Implications: It looks like the index has leveled off between 80-85 since Feb 1. The monthly update (left) shows that the absolute level of demand has really been dropping since August 2011, with some ups and downs. A chart reader would probably suggest it’s in something like a downward channel pattern. It is concerning for GDP numbers, as these have generally been well correlated to the consumer spending portion of GDP.
We need to see a significant improvement in areas that would suggest a sustainable consumer recovery, namely a surge in income. We saw an end to an upward trend in income around July 2012. At this point, I still anticipate that things will remain quite dreary for consumers in the coming months.
The consumer needs to have money to spend on discretionary items. That money generally comes from jobs, and job growth is in a positive trend though not as much as we’d like. Watch for those statistics on disposable income levels to really get a feel for whether consumers have money to spend. November and December’s figures were a very large step up from the previous months, but January’s plunge proved that those two months were flukes due to the changes in the tax code. The trend for disposable income had been clearly higher since November 2011, with eight consecutive monthly increases, but it’s stagnated since about July/August. That eight-month rising trend didn’t result in a significant amount of consumer spending because consumers were (and are) still busy unwinding their unusually large debt levels. Once that gets taken care of, their spending will be more in line with their incomes.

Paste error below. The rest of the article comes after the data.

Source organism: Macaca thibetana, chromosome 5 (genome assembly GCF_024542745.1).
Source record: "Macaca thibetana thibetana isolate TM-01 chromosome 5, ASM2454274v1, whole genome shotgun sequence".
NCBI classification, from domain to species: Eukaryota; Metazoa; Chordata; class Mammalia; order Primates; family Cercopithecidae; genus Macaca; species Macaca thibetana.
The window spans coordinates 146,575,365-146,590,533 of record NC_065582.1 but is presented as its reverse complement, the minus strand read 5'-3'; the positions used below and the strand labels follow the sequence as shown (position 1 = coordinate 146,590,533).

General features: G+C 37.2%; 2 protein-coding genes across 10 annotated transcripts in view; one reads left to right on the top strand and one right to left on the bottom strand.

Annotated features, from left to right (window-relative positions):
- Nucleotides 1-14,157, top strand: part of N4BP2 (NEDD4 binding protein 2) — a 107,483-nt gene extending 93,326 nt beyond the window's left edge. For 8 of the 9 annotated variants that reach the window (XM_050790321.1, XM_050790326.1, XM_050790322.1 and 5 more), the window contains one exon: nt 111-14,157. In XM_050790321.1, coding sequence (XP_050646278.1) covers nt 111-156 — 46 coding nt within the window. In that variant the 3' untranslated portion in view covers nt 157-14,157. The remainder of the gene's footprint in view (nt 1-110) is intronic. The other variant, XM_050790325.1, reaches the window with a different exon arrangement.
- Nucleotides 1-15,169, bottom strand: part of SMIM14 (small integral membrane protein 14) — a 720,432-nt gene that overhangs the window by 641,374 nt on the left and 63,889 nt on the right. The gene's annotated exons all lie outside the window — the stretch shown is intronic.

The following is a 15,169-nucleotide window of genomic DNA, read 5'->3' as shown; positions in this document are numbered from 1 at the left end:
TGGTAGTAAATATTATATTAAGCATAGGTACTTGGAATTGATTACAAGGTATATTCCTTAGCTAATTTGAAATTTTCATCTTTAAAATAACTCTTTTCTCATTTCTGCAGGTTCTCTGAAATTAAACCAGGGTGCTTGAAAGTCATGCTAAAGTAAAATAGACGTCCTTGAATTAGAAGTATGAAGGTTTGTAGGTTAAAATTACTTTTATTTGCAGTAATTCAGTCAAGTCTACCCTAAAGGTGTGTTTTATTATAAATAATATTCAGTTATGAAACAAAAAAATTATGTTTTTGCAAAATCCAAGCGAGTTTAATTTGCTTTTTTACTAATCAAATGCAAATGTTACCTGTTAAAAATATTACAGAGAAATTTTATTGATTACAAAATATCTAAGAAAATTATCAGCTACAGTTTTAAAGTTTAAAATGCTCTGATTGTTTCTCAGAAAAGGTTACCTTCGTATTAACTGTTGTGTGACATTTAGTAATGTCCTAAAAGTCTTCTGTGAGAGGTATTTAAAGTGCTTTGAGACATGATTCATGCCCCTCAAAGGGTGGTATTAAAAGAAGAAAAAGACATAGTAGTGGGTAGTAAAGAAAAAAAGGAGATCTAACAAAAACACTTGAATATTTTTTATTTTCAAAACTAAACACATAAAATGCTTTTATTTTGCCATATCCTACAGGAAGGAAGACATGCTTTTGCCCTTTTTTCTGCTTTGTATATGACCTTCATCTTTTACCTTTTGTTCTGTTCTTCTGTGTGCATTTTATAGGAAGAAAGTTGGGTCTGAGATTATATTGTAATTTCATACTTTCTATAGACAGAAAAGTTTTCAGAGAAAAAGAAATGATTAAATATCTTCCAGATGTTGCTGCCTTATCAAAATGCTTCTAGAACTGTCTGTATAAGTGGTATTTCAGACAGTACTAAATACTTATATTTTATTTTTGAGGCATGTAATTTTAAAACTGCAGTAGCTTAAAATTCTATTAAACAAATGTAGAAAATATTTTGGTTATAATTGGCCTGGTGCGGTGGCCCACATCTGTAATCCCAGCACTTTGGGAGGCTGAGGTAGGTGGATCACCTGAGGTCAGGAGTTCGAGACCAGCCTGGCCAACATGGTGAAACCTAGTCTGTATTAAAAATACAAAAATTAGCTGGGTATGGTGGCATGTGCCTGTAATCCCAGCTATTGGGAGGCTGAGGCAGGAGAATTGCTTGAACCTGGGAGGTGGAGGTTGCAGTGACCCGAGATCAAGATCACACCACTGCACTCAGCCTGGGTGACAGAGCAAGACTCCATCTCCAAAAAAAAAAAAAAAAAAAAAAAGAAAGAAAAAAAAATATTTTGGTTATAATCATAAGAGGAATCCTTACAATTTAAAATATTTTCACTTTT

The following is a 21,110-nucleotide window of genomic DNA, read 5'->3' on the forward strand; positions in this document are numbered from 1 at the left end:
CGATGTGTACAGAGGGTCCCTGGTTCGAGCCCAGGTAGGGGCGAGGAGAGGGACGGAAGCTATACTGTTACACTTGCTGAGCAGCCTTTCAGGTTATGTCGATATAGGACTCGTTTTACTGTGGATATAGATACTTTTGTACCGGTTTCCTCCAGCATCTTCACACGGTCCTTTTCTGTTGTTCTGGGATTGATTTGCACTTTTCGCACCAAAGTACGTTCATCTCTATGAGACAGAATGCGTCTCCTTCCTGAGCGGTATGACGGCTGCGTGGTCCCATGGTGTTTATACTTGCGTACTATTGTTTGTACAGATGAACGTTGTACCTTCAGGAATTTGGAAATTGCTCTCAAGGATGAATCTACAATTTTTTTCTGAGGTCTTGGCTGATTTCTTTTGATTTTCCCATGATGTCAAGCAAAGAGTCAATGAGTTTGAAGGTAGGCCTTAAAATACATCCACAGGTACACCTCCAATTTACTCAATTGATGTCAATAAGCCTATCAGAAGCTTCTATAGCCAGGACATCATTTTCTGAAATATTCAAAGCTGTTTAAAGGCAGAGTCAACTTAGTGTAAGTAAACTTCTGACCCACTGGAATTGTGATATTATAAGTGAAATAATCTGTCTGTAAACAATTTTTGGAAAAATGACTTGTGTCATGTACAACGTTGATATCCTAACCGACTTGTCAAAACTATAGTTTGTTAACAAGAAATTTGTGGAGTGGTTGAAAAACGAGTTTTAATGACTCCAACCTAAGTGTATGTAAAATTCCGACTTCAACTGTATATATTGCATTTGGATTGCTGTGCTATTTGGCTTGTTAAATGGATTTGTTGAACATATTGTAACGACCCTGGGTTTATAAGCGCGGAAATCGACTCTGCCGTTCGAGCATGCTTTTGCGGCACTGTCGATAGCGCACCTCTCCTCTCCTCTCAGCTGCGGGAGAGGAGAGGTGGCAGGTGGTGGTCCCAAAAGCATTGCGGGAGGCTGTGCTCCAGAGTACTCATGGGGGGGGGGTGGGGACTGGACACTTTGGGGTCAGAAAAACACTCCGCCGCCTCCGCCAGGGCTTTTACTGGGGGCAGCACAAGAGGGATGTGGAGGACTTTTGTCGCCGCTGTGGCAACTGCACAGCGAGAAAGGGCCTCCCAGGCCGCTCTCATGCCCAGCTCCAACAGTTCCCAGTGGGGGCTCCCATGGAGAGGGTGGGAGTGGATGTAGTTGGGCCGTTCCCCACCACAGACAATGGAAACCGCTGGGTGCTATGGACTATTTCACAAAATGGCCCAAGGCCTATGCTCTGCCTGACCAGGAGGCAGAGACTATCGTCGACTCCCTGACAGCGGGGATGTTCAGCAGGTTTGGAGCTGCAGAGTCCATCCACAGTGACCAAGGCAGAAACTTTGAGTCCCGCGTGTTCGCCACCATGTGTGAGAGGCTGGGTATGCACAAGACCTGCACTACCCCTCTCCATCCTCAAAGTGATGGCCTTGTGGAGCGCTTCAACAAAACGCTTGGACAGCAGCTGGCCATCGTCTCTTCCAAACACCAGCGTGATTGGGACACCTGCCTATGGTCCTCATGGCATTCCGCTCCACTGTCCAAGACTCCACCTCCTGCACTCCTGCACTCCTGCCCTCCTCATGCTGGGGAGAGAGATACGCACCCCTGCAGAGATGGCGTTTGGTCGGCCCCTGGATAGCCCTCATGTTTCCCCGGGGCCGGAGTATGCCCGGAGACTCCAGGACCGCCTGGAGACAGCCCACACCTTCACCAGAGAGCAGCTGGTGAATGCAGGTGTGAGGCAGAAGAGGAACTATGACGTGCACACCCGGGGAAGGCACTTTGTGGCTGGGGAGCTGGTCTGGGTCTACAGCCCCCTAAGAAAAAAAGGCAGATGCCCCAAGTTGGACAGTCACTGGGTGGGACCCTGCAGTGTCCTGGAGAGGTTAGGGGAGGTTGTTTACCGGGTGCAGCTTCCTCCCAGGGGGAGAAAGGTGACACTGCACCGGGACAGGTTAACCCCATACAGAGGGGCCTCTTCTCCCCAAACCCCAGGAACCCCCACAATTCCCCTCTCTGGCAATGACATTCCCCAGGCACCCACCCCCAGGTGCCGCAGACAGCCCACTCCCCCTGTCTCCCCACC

Easynomics Rating Methodology: For this index, if the daily Absolute Demand Index is 98 or higher, I will rate that “positive” – between 90 and 98 will be “neutral” – below 90 will be “negative.”
Quick ‘n Easy
An index that measures whether reports on economic data are generally coming in above, at or below expectations suggests that we are getting reports that are better than expectations. This does not necessarily mean the reports are good or bad – just better than expectations. The index has pulled back above zero after a sustained drop that had seen it turn negative briefly, which means it will likely turn “positive” in my rating soon if it continues at this pace.
Easy Description: Daily measure of whether, on balance, U.S. economic reports have been better than (positive values), worse than (negative values) or same as (zero) what economists have expected. For the importance of this, see my post about expectations versus actual results. Also, check out my article on the relationship between the Citigroup Economic Surprise Index turning positive and the effects on the stock market.